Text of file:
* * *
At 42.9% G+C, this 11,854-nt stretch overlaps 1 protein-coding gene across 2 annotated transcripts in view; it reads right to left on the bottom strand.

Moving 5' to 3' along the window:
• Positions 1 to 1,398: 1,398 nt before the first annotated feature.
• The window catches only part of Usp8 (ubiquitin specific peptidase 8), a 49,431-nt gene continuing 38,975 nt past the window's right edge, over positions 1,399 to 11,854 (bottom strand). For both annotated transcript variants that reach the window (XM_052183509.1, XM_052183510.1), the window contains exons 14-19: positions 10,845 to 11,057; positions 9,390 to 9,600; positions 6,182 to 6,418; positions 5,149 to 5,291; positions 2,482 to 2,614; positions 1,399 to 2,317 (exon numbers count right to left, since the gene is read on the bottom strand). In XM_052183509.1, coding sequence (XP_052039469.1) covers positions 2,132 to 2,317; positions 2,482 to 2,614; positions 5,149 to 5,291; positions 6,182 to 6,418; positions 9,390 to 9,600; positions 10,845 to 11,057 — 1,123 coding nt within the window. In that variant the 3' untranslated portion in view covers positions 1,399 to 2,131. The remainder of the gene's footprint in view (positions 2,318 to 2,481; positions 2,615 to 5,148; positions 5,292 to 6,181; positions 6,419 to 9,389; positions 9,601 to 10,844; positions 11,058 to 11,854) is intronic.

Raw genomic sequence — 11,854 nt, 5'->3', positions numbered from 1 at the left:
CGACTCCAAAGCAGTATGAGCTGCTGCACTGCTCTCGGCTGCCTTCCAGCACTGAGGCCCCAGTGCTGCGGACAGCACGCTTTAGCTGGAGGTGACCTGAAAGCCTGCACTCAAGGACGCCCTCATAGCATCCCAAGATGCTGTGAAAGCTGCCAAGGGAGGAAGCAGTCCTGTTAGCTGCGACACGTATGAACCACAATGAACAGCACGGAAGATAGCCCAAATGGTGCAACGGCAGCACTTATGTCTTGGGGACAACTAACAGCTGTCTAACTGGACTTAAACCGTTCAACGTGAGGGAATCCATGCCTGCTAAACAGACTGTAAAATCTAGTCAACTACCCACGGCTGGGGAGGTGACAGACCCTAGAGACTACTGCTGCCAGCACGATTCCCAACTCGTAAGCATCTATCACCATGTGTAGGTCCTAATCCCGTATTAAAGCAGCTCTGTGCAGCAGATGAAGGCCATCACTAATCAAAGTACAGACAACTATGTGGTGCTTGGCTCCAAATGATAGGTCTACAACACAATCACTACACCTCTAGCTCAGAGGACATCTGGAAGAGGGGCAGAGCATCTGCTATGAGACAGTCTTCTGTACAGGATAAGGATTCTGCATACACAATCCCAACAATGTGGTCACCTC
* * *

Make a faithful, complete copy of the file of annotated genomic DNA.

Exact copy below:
At 42.9% G+C, this 11,854-nt stretch overlaps 1 protein-coding gene across 2 annotated transcripts in view; it reads right to left on the bottom strand.

Moving 5' to 3' along the window:
• Positions 1 to 1,398: 1,398 nt before the first annotated feature.
• The window catches only part of Usp8 (ubiquitin specific peptidase 8), a 49,431-nt gene continuing 38,975 nt past the window's right edge, over positions 1,399 to 11,854 (bottom strand). For both annotated transcript variants that reach the window (XM_052183509.1, XM_052183510.1), the window contains exons 14-19: positions 10,845 to 11,057; positions 9,390 to 9,600; positions 6,182 to 6,418; positions 5,149 to 5,291; positions 2,482 to 2,614; positions 1,399 to 2,317 (exon numbers count right to left, since the gene is read on the bottom strand). In XM_052183509.1, coding sequence (XP_052039469.1) covers positions 2,132 to 2,317; positions 2,482 to 2,614; positions 5,149 to 5,291; positions 6,182 to 6,418; positions 9,390 to 9,600; positions 10,845 to 11,057 — 1,123 coding nt within the window. In that variant the 3' untranslated portion in view covers positions 1,399 to 2,131. The remainder of the gene's footprint in view (positions 2,318 to 2,481; positions 2,615 to 5,148; positions 5,292 to 6,181; positions 6,419 to 9,389; positions 9,601 to 10,844; positions 11,058 to 11,854) is intronic.

Raw genomic sequence — 11,854 nt, 5'->3', positions numbered from 1 at the left:
CGACTCCAAAGCAGTATGAGCTGCTGCACTGCTCTCGGCTGCCTTCCAGCACTGAGGCCCCAGTGCTGCGGACAGCACGCTTTAGCTGGAGGTGACCTGAAAGCCTGCACTCAAGGACGCCCTCATAGCATCCCAAGATGCTGTGAAAGCTGCCAAGGGAGGAAGCAGTCCTGTTAGCTGCGACACGTATGAACCACAATGAACAGCACGGAAGATAGCCCAAATGGTGCAACGGCAGCACTTATGTCTTGGGGACAACTAACAGCTGTCTAACTGGACTTAAACCGTTCAACGTGAGGGAATCCATGCCTGCTAAACAGACTGTAAAATCTAGTCAACTACCCACGGCTGGGGAGGTGACAGACCCTAGAGACTACTGCTGCCAGCACGATTCCCAACTCGTAAGCATCTATCACCATGTGTAGGTCCTAATCCCGTATTAAAGCAGCTCTGTGCAGCAGATGAAGGCCATCACTAATCAAAGTACAGACAACTATGTGGTGCTTGGCTCCAAATGATAGGTCTACAACACAATCACTACACCTCTAGCTCAGAGGACATCTGGAAGAGGGGCAGAGCATCTGCTATGAGACAGTCTTCTGTACAGGATAAGGATTCTGCATACACAATCCCAACAATGTGGTCACCTC